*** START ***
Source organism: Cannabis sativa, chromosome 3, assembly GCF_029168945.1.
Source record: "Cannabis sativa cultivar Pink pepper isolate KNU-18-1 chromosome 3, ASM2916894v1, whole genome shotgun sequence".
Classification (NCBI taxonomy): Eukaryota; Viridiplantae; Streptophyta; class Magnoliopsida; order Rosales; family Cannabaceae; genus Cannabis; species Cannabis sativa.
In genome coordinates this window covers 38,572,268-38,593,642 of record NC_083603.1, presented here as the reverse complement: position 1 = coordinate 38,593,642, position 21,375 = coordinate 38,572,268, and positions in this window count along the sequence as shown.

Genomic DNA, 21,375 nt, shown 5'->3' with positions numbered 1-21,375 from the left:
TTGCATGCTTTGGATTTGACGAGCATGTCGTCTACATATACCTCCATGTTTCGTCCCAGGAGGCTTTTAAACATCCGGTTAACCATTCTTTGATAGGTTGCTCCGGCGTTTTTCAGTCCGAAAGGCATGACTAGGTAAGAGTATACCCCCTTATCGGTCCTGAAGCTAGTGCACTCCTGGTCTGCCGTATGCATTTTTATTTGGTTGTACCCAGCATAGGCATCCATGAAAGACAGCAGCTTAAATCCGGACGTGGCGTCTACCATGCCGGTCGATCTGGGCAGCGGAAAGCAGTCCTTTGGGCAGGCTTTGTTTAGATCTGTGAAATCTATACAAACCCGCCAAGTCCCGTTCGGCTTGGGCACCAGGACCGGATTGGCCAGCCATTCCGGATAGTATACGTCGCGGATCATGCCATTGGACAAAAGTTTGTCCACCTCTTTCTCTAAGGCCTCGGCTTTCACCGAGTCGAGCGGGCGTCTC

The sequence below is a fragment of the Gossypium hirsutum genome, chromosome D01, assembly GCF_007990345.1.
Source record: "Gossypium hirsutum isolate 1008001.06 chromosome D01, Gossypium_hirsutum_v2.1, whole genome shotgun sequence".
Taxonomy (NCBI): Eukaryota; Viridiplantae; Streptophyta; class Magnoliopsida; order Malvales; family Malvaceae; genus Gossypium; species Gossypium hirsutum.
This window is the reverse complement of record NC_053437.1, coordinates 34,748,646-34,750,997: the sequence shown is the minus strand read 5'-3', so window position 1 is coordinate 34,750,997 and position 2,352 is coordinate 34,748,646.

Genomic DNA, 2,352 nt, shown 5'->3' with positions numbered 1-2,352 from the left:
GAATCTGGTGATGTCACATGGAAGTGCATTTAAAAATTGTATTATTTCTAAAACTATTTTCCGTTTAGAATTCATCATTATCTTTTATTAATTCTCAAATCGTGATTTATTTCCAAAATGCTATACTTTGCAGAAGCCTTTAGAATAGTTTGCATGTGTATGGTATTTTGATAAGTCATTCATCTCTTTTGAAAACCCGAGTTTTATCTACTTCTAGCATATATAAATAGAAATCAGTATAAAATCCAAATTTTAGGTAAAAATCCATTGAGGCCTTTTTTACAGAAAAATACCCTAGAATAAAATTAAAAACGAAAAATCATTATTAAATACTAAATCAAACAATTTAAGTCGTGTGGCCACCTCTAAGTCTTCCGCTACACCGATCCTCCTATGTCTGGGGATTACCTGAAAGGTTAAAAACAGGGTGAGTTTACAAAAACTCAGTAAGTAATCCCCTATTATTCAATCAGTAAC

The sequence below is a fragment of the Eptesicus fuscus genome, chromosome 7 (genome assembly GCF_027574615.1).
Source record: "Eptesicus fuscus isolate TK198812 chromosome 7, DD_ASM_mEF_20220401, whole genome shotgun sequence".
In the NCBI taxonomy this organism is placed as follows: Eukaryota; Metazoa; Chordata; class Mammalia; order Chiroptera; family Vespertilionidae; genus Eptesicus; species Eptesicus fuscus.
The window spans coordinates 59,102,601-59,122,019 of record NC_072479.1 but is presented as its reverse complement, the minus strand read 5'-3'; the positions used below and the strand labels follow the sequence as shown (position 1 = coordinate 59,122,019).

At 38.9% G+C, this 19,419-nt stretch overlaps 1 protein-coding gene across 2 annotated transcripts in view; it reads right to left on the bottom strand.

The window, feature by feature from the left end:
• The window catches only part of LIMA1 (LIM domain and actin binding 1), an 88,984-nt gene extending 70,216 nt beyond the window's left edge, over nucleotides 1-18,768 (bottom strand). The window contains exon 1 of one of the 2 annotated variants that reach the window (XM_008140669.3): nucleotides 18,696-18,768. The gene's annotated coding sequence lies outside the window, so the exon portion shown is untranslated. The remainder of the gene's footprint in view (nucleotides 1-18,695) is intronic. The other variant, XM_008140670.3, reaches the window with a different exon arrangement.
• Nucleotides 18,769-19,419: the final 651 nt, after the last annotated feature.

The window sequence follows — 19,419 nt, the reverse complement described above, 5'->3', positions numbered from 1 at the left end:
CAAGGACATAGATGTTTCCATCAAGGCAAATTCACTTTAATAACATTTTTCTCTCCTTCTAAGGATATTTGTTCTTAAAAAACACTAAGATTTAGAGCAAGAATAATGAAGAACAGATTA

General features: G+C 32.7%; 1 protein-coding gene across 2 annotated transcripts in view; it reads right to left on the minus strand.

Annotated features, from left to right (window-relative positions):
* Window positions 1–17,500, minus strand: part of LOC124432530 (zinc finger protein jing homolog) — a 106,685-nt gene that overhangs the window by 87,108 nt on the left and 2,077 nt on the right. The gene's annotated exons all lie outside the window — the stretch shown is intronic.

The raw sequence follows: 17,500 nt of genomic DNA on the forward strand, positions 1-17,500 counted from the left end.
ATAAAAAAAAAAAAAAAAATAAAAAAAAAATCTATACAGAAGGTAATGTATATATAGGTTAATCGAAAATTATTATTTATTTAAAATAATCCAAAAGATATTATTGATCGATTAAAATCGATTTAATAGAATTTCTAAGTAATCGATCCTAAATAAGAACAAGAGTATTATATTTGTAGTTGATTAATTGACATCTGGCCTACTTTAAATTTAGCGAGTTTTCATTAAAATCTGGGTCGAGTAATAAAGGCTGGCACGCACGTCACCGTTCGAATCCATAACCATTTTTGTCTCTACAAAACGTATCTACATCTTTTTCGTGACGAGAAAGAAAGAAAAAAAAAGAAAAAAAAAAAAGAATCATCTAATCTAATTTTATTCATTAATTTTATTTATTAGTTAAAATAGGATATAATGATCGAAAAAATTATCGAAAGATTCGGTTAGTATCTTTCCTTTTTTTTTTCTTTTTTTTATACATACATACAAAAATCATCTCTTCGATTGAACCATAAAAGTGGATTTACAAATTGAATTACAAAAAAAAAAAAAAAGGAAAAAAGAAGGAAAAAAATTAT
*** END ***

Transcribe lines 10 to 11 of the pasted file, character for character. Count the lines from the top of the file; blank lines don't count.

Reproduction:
This window is the reverse complement of record NC_053437.1, coordinates 34,748,646-34,750,997: the sequence shown is the minus strand read 5'-3', so window position 1 is coordinate 34,750,997 and position 2,352 is coordinate 34,748,646.

Genomic DNA, 2,352 nt, shown 5'->3' with positions numbered 1-2,352 from the left: